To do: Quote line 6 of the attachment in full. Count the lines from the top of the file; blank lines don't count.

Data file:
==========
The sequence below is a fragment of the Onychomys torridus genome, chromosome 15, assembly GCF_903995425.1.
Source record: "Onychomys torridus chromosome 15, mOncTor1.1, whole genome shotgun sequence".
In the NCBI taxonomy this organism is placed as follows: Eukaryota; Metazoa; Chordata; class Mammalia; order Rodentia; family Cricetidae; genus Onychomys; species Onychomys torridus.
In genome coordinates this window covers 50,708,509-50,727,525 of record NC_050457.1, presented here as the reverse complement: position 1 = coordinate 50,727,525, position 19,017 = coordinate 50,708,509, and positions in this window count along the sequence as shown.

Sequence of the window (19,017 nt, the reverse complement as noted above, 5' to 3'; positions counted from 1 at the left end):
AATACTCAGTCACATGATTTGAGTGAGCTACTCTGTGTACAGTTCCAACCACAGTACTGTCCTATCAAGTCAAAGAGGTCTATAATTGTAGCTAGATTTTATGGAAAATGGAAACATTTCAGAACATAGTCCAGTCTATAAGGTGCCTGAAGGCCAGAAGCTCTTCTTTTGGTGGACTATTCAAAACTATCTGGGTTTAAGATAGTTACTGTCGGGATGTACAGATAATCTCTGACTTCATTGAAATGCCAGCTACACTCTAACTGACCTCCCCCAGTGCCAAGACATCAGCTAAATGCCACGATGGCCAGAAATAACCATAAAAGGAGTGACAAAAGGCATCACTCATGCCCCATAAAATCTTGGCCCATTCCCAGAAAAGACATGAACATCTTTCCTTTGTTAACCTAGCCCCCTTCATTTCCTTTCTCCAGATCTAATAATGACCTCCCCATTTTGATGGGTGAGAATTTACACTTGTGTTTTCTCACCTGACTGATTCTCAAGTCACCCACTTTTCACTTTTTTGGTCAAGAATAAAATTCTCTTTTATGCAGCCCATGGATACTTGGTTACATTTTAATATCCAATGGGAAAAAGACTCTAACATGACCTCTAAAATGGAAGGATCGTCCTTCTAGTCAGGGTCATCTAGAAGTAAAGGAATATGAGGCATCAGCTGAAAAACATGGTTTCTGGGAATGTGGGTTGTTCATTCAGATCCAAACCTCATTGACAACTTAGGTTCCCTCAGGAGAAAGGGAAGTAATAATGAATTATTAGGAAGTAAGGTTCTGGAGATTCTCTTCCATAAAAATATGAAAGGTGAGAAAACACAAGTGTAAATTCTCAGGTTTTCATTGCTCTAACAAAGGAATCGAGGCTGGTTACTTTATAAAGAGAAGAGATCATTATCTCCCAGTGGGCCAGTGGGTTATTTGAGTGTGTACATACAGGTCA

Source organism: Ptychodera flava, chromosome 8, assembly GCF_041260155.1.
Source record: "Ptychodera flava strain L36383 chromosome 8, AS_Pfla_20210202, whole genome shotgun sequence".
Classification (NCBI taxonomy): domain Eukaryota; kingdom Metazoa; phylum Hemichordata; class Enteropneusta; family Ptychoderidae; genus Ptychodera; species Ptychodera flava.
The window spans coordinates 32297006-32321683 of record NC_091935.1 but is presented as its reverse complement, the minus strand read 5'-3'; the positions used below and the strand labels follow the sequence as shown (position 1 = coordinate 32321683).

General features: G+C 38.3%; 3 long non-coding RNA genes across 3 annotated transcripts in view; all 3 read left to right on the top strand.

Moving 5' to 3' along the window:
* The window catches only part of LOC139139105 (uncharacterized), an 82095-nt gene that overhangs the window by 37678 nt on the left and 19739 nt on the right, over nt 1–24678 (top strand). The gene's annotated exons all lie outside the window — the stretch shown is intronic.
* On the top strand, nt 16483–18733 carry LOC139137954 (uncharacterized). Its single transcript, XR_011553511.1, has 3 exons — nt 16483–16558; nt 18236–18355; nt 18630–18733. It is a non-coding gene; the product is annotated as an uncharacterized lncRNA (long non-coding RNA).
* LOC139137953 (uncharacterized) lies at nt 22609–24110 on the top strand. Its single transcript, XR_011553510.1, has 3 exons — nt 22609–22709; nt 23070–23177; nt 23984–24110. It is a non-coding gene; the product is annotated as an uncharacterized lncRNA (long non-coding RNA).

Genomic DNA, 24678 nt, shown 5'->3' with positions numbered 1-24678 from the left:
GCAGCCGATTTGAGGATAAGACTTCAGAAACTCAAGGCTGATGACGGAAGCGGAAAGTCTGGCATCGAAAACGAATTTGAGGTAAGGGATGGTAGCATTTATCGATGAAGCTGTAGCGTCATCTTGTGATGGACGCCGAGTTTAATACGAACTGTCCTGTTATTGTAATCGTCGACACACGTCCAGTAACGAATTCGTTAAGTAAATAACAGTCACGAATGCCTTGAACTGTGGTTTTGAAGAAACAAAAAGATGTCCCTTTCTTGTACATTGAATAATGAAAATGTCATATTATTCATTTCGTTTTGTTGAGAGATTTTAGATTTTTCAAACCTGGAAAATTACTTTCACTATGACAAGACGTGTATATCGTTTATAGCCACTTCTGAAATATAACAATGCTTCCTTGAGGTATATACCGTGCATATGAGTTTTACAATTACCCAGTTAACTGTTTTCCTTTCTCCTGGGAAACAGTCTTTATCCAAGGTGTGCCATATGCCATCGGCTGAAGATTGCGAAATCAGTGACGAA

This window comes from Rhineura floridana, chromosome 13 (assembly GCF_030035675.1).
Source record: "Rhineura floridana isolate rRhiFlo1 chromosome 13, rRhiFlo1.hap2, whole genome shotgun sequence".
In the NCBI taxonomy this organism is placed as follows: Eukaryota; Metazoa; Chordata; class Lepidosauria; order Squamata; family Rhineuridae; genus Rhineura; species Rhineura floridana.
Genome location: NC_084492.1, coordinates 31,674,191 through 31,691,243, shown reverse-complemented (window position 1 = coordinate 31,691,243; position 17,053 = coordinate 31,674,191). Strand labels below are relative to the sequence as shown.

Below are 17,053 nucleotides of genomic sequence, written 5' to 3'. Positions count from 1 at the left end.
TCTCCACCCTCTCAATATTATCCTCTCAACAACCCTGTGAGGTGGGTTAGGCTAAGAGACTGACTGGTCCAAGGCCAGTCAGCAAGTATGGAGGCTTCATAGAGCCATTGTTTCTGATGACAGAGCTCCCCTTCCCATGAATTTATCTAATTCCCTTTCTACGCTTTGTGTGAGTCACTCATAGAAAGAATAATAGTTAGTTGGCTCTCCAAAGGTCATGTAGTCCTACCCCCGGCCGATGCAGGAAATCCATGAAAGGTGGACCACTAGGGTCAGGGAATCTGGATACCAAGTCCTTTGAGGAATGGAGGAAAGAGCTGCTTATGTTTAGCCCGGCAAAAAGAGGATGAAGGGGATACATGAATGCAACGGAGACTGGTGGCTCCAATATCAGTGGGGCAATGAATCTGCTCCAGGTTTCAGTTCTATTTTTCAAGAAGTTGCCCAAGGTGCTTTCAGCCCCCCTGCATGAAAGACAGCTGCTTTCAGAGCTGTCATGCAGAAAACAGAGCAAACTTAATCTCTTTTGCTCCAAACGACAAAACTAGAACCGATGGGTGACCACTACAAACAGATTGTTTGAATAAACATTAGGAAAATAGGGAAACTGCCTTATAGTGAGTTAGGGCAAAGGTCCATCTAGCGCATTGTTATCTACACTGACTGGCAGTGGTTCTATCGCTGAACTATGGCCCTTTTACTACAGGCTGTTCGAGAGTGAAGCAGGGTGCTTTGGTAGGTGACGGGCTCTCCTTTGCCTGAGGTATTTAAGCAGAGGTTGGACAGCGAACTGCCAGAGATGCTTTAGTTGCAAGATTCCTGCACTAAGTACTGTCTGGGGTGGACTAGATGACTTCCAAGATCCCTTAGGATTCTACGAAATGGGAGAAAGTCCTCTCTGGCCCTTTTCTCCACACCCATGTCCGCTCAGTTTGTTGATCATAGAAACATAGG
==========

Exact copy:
AATACTCAGTCACATGATTTGAGTGAGCTACTCTGTGTACAGTTCCAACCACAGTACTGTCCTATCAAGTCAAAGAGGTCTATAATTGTAGCTAGATTTTATGGAAAATGGAAACATTTCAGAACATAGTCCAGTCTATAAGGTGCCTGAAGGCCAGAAGCTCTTCTTTTGGTGGACTATTCAAAACTATCTGGGTTTAAGATAGTTACTGTCGGGATGTACAGATAATCTCTGACTTCATTGAAATGCCAGCTACACTCTAACTGACCTCCCCCAGTGCCAAGACATCAGCTAAATGCCACGATGGCCAGAAATAACCATAAAAGGAGTGACAAAAGGCATCACTCATGCCCCATAAAATCTTGGCCCATTCCCAGAAAAGACATGAACATCTTTCCTTTGTTAACCTAGCCCCCTTCATTTCCTTTCTCCAGATCTAATAATGACCTCCCCATTTTGATGGGTGAGAATTTACACTTGTGTTTTCTCACCTGACTGATTCTCAAGTCACCCACTTTTCACTTTTTTGGTCAAGAATAAAATTCTCTTTTATGCAGCCCATGGATACTTGGTTACATTTTAATATCCAATGGGAAAAAGACTCTAACATGACCTCTAAAATGGAAGGATCGTCCTTCTAGTCAGGGTCATCTAGAAGTAAAGGAATATGAGGCATCAGCTGAAAAACATGGTTTCTGGGAATGTGGGTTGTTCATTCAGATCCAAACCTCATTGACAACTTAGGTTCCCTCAGGAGAAAGGGAAGTAATAATGAATTATTAGGAAGTAAGGTTCTGGAGATTCTCTTCCATAAAAATATGAAAGGTGAGAAAACACAAGTGTAAATTCTCAGGTTTTCATTGCTCTAACAAAGGAATCGAGGCTGGTTACTTTATAAAGAGAAGAGATCATTATCTCCCAGTGGGCCAGTGGGTTATTTGAGTGTGTACATACAGGTCA